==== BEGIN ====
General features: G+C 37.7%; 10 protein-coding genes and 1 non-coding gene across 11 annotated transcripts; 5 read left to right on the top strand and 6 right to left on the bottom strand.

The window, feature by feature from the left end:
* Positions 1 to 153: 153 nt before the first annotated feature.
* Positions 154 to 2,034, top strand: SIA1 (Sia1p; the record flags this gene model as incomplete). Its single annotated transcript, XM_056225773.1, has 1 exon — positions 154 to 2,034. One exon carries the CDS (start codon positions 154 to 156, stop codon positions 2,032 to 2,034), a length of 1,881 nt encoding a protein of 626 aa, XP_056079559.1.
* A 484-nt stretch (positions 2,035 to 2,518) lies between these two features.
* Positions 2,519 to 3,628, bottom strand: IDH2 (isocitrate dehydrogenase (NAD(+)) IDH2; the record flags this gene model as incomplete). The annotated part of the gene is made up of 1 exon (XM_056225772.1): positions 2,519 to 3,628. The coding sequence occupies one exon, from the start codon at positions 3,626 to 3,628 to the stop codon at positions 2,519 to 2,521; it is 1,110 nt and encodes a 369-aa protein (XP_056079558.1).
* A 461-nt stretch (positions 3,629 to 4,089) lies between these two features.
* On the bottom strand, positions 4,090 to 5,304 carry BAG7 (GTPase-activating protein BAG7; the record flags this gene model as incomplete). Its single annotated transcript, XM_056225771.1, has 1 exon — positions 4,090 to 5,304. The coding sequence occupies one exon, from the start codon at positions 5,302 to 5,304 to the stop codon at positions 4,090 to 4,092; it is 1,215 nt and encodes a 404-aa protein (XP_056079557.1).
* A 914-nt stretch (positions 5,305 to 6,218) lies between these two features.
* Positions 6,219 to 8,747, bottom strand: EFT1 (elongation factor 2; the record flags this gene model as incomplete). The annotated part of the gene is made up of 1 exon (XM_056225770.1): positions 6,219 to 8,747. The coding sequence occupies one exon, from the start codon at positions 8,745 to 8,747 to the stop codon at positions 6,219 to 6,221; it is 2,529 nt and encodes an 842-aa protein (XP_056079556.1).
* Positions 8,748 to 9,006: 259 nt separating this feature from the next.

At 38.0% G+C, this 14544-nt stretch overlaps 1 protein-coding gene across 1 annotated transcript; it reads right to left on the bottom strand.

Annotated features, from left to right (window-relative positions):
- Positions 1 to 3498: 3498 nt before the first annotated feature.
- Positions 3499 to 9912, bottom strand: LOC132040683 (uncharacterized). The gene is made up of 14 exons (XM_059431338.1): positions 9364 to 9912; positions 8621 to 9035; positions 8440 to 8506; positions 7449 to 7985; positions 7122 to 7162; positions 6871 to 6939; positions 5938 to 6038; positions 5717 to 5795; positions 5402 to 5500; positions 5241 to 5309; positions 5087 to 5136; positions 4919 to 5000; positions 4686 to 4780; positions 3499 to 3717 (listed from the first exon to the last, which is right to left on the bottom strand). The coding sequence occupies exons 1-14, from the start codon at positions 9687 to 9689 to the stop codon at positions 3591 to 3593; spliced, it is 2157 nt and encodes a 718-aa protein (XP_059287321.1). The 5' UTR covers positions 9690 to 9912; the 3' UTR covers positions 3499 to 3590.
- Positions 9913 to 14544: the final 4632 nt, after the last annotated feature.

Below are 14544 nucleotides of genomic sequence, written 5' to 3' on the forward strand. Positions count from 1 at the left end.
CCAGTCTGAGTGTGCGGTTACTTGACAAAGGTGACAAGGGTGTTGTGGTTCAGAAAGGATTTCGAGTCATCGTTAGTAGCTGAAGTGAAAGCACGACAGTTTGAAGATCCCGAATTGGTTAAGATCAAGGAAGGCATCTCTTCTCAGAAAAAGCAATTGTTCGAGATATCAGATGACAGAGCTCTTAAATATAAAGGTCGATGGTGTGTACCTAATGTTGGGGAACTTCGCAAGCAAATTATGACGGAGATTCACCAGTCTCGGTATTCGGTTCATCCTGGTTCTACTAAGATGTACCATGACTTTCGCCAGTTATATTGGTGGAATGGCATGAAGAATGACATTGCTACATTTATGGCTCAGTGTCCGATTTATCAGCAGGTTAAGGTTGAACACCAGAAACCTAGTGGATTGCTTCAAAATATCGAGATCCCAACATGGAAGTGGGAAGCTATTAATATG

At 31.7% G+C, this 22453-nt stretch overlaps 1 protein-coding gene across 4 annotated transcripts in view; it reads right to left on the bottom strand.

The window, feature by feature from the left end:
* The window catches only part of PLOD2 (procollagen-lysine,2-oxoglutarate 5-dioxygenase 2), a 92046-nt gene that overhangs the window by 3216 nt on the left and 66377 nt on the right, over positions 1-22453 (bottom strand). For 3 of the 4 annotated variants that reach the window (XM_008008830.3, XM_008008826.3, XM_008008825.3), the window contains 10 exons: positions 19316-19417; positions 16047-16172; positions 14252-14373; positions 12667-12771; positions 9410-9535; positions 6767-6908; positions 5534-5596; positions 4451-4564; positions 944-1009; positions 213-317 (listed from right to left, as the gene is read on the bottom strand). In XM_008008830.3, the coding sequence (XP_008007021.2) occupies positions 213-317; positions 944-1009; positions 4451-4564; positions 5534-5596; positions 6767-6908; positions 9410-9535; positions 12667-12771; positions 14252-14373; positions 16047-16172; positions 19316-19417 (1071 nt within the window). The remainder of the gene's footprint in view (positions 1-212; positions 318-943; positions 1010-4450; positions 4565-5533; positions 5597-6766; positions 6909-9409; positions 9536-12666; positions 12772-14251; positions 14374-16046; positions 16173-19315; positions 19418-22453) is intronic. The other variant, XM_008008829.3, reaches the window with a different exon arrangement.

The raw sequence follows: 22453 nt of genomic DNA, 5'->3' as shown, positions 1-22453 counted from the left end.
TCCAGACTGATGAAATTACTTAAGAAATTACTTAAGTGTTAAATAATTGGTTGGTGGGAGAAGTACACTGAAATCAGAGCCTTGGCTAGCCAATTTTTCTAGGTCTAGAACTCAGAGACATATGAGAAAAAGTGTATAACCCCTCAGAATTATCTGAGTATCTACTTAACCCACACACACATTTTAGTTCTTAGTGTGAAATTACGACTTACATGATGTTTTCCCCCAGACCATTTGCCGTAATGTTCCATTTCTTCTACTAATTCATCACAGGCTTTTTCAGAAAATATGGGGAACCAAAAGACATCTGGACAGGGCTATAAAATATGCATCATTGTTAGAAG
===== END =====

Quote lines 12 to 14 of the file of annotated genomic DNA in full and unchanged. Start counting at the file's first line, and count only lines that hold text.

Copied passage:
At 38.0% G+C, this 14544-nt stretch overlaps 1 protein-coding gene across 1 annotated transcript; it reads right to left on the bottom strand.

Annotated features, from left to right (window-relative positions):
- Positions 1 to 3498: 3498 nt before the first annotated feature.